PERCEPTIONS OF DARKNESS: MOBILE MEDIA AND THE EMBODIMENT OF RISK AND SAFETY IN THE URBAN NIGHT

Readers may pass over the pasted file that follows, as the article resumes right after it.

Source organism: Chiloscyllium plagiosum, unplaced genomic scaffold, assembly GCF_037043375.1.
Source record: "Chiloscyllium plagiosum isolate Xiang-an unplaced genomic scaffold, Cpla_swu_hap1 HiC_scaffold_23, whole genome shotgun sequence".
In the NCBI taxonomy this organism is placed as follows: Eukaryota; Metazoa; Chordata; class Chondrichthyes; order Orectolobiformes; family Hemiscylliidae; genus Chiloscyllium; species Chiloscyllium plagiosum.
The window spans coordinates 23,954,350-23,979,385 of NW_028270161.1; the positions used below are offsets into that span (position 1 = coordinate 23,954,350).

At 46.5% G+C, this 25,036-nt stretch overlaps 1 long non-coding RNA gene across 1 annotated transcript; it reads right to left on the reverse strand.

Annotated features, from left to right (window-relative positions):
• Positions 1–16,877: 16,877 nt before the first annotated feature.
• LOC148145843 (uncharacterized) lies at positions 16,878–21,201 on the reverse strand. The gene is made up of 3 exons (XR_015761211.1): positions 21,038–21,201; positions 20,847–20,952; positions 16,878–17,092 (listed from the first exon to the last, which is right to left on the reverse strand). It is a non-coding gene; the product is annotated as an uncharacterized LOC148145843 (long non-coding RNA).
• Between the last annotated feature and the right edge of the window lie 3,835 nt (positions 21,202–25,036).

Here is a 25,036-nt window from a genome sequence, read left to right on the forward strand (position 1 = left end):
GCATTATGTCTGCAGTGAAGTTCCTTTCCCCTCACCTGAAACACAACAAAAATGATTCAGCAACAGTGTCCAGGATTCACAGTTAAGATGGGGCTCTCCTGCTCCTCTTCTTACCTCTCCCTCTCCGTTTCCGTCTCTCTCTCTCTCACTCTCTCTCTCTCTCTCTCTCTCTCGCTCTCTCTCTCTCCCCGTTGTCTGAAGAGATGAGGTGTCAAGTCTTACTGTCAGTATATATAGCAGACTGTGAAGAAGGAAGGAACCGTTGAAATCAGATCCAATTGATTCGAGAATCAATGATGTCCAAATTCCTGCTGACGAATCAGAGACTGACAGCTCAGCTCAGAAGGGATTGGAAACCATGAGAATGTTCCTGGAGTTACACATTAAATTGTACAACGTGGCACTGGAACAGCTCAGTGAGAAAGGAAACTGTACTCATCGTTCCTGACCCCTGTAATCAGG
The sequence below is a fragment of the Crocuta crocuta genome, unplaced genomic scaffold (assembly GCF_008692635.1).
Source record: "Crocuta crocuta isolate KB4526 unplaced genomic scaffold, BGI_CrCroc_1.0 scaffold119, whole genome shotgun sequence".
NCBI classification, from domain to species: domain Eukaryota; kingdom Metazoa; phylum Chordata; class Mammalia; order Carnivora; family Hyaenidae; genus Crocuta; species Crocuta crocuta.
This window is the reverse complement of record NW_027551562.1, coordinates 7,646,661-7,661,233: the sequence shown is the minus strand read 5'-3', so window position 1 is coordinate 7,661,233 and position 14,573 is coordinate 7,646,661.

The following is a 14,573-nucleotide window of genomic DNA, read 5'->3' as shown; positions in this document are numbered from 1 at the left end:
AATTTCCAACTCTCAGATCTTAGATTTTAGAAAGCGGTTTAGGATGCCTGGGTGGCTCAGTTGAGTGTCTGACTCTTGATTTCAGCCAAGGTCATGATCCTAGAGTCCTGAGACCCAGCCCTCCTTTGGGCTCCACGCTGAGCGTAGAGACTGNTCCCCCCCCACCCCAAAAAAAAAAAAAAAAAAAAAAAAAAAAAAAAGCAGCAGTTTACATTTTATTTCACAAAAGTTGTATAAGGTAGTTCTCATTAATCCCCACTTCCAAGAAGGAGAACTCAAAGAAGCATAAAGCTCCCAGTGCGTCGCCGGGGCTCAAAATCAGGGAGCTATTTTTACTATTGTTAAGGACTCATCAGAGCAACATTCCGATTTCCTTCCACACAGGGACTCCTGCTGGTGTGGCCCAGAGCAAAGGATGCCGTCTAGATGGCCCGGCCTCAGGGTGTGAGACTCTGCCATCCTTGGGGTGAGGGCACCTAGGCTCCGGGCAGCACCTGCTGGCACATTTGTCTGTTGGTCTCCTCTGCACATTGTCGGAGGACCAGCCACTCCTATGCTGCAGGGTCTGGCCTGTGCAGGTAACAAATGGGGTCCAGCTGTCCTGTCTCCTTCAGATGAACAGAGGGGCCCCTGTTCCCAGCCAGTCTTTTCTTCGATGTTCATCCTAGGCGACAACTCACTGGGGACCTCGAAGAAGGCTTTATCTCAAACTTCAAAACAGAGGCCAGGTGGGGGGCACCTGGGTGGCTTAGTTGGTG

This paper explores the embodied experience of smartphone users in urban darkness, and considers how the geo-locative and network functionality of mobile media impacts upon the perception of safety and risk at night. City spaces at nighttime are often perceived as less safe, and the habitual trust we place in familiar strangers during the day can become imbued with caution, suspicion and fear. Much of the research in this area neglects the impact of both the networked infrastructure of the city – what de Souza e Silva and Sutko (2009) term “net-local space” – and the place of mobile media in people’s nighttime practices and their experience and perception of the urban dark. This paper draws on original ethnographic data collected in Perth and Melbourne from 2015-2017 to examine how mobile devices as both communicative and location-aware interfaces are used to provide women with a perceived or ‘felt’ sense of bodily safety and security, and the potential implications this has on users’ pedestrian traversal of the urban dark. Throughout the paper, our conceptual and ethnographic approach is informed by Merleau-Ponty’s (1945) work on habituation and proprioception, Ihde’s (1993) postphenomenological take on the cultural specificity of the body-technology relation, and Weiss’s (1999) feminist adaptation of the term intercorporeality. The theme of “trust” runs as a thread through this paper, as we unpack the mistrust city dwellers have of the urban dark and how mobile media perceptually ameliorates this embodied sense of risk by extending users communicative reach via location-aware interfaces.